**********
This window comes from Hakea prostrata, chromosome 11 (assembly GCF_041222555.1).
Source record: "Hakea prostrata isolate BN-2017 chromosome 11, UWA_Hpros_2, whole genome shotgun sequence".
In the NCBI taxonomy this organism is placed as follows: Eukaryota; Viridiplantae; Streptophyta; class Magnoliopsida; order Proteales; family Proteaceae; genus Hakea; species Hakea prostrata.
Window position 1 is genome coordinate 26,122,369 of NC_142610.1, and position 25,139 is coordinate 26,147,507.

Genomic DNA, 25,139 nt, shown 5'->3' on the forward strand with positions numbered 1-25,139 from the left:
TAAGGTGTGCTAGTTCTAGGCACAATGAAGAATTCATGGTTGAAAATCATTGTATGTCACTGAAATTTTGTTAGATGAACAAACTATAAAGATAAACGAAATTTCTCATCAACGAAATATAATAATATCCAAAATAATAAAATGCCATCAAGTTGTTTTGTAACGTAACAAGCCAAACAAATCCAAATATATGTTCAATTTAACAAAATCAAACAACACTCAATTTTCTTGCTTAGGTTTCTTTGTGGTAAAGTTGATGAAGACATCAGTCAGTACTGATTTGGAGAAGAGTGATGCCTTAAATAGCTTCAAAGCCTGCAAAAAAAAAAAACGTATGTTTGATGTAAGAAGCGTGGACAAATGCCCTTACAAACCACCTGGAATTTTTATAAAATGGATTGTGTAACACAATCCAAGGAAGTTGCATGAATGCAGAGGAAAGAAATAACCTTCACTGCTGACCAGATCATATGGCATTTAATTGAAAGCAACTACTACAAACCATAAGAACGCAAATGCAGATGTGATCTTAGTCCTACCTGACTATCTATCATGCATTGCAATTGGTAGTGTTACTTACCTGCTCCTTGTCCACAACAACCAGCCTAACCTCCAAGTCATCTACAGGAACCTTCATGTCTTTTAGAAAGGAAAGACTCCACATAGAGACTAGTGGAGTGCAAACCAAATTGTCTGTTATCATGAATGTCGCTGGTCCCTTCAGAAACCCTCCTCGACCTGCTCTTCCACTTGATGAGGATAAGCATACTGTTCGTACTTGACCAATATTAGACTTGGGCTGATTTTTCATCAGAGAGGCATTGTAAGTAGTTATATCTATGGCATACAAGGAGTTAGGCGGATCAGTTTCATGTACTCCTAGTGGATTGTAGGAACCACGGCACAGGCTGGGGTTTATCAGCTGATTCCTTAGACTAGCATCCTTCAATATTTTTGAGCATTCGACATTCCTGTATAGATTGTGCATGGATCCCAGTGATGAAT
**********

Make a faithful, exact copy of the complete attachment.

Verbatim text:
This window comes from Hakea prostrata, chromosome 11 (assembly GCF_041222555.1).
Source record: "Hakea prostrata isolate BN-2017 chromosome 11, UWA_Hpros_2, whole genome shotgun sequence".
In the NCBI taxonomy this organism is placed as follows: Eukaryota; Viridiplantae; Streptophyta; class Magnoliopsida; order Proteales; family Proteaceae; genus Hakea; species Hakea prostrata.
Window position 1 is genome coordinate 26,122,369 of NC_142610.1, and position 25,139 is coordinate 26,147,507.

Genomic DNA, 25,139 nt, shown 5'->3' on the forward strand with positions numbered 1-25,139 from the left:
TAAGGTGTGCTAGTTCTAGGCACAATGAAGAATTCATGGTTGAAAATCATTGTATGTCACTGAAATTTTGTTAGATGAACAAACTATAAAGATAAACGAAATTTCTCATCAACGAAATATAATAATATCCAAAATAATAAAATGCCATCAAGTTGTTTTGTAACGTAACAAGCCAAACAAATCCAAATATATGTTCAATTTAACAAAATCAAACAACACTCAATTTTCTTGCTTAGGTTTCTTTGTGGTAAAGTTGATGAAGACATCAGTCAGTACTGATTTGGAGAAGAGTGATGCCTTAAATAGCTTCAAAGCCTGCAAAAAAAAAAAACGTATGTTTGATGTAAGAAGCGTGGACAAATGCCCTTACAAACCACCTGGAATTTTTATAAAATGGATTGTGTAACACAATCCAAGGAAGTTGCATGAATGCAGAGGAAAGAAATAACCTTCACTGCTGACCAGATCATATGGCATTTAATTGAAAGCAACTACTACAAACCATAAGAACGCAAATGCAGATGTGATCTTAGTCCTACCTGACTATCTATCATGCATTGCAATTGGTAGTGTTACTTACCTGCTCCTTGTCCACAACAACCAGCCTAACCTCCAAGTCATCTACAGGAACCTTCATGTCTTTTAGAAAGGAAAGACTCCACATAGAGACTAGTGGAGTGCAAACCAAATTGTCTGTTATCATGAATGTCGCTGGTCCCTTCAGAAACCCTCCTCGACCTGCTCTTCCACTTGATGAGGATAAGCATACTGTTCGTACTTGACCAATATTAGACTTGGGCTGATTTTTCATCAGAGAGGCATTGTAAGTAGTTATATCTATGGCATACAAGGAGTTAGGCGGATCAGTTTCATGTACTCCTAGTGGATTGTAGGAACCACGGCACAGGCTGGGGTTTATCAGCTGATTCCTTAGACTAGCATCCTTCAATATTTTTGAGCATTCGACATTCCTGTATAGATTGTGCATGGATCCCAGTGATGAAT